“A Psalm of Life” by Henry Wadsworth Longfellow
What the Heart of the Young Man Said to the Psalmist
Tell me not, in mournful numbers,
__Life is but an empty dream!
For the soul is dead that slumbers,
__And things are not what they seem.
Life is real! Life is earnest!
__And the grave is not its goal;
Dust thou art, to dust returnest,
__Was not spoken of the soul.
Not enjoyment, and not sorrow,
__Is our destined end or way;
But to act, that each to-morrow
__Find us farther than to-day.
Art is long, and Time is fleeting,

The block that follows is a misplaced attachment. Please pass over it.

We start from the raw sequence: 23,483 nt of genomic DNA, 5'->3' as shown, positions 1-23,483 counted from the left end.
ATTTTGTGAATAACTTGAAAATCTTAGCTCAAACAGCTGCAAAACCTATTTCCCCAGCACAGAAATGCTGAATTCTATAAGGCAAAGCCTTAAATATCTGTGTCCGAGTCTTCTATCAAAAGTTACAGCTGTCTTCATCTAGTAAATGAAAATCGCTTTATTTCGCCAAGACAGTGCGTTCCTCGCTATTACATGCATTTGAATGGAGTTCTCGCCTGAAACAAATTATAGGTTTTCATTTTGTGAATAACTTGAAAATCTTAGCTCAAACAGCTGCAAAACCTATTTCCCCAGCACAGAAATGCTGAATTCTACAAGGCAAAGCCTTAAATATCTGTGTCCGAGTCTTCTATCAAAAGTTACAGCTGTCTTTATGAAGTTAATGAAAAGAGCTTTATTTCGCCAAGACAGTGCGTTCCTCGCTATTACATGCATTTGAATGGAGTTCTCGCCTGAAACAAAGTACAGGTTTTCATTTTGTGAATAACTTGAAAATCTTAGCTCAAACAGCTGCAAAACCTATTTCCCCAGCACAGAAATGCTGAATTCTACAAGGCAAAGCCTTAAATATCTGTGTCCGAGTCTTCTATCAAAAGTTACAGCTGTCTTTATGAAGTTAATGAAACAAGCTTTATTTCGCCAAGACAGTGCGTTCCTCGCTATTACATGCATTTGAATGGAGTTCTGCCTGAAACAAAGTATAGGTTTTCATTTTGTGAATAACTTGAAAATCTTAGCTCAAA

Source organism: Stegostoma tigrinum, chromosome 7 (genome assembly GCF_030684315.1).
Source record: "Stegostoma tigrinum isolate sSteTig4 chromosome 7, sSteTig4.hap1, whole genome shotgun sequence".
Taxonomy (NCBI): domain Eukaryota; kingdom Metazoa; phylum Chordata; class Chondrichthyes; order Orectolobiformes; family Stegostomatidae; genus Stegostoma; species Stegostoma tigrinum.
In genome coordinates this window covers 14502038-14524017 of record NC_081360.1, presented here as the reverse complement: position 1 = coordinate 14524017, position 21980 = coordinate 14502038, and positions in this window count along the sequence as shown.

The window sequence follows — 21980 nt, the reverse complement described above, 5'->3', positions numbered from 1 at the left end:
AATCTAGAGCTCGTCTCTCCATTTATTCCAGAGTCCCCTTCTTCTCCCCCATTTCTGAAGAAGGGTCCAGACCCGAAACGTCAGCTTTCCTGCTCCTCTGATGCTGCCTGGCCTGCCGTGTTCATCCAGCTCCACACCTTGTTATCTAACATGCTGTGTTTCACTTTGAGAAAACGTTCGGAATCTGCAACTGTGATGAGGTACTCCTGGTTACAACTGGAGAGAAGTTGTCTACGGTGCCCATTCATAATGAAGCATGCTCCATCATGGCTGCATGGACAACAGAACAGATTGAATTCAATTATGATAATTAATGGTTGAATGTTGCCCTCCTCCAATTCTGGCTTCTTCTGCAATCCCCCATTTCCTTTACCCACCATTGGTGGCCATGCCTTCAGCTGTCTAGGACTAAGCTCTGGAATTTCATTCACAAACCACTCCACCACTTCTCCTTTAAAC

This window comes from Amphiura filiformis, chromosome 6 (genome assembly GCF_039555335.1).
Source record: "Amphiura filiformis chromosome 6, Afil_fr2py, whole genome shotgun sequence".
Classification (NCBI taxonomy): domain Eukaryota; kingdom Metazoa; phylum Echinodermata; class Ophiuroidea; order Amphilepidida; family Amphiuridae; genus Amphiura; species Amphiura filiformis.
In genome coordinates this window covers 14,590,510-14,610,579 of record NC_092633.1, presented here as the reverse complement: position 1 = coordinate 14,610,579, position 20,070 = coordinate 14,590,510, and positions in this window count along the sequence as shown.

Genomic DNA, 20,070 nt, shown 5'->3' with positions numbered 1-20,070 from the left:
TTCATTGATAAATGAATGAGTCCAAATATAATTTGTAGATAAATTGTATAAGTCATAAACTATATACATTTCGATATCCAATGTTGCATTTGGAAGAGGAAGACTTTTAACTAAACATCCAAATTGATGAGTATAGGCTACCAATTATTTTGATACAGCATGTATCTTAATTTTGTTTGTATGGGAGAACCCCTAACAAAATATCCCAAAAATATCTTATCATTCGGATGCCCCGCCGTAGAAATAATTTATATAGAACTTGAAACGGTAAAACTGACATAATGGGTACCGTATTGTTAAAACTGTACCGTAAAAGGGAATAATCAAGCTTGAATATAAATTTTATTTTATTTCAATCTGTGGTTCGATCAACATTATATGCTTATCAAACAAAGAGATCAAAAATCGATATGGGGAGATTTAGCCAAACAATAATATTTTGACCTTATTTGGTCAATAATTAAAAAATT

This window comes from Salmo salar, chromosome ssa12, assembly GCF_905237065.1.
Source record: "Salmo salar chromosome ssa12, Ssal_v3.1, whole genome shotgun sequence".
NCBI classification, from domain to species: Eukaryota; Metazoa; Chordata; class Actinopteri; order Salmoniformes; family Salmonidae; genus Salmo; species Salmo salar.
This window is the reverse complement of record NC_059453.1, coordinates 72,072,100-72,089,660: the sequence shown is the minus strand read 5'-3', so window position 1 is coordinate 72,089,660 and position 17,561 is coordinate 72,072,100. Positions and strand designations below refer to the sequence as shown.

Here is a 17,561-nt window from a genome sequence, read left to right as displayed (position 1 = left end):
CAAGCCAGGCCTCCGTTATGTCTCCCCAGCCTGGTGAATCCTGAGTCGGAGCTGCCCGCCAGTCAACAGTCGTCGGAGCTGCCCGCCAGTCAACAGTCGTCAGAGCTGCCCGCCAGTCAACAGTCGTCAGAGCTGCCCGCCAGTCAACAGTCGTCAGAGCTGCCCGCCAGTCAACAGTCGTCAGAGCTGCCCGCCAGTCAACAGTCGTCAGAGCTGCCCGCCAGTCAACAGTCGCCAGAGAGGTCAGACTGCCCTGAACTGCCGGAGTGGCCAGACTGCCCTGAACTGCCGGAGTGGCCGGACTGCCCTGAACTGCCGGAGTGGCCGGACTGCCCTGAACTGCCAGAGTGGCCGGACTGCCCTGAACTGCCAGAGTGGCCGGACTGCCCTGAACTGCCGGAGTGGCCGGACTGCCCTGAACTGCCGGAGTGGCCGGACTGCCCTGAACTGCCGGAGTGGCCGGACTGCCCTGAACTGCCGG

__And our hearts, though stout and brave,
Still, like muffled drums, are beating
__Funeral marches to the grave.
In the world’s broad field of battle,
__In the bivouac of Life,
Be not like dumb, driven cattle!
__Be a hero in the strife!
Trust no Future, howe’er pleasant!
__Let the dead Past bury its dead!
Act,—act in the living Present!
__Heart within, and God o’erhead!
Lives of great men all remind us
__We can make our lives sublime,
And, departing, leave behind us
__Footprints on the sands of time;
Footprints, that perhaps another,
__Sailing o’er life’s solemn main,
A forlorn and shipwrecked brother,
__Seeing, shall take heart again.
Let us, then, be up and doing,
__With a heart for any fate;
Still achieving, still pursuing,
__Learn to labor and to wait.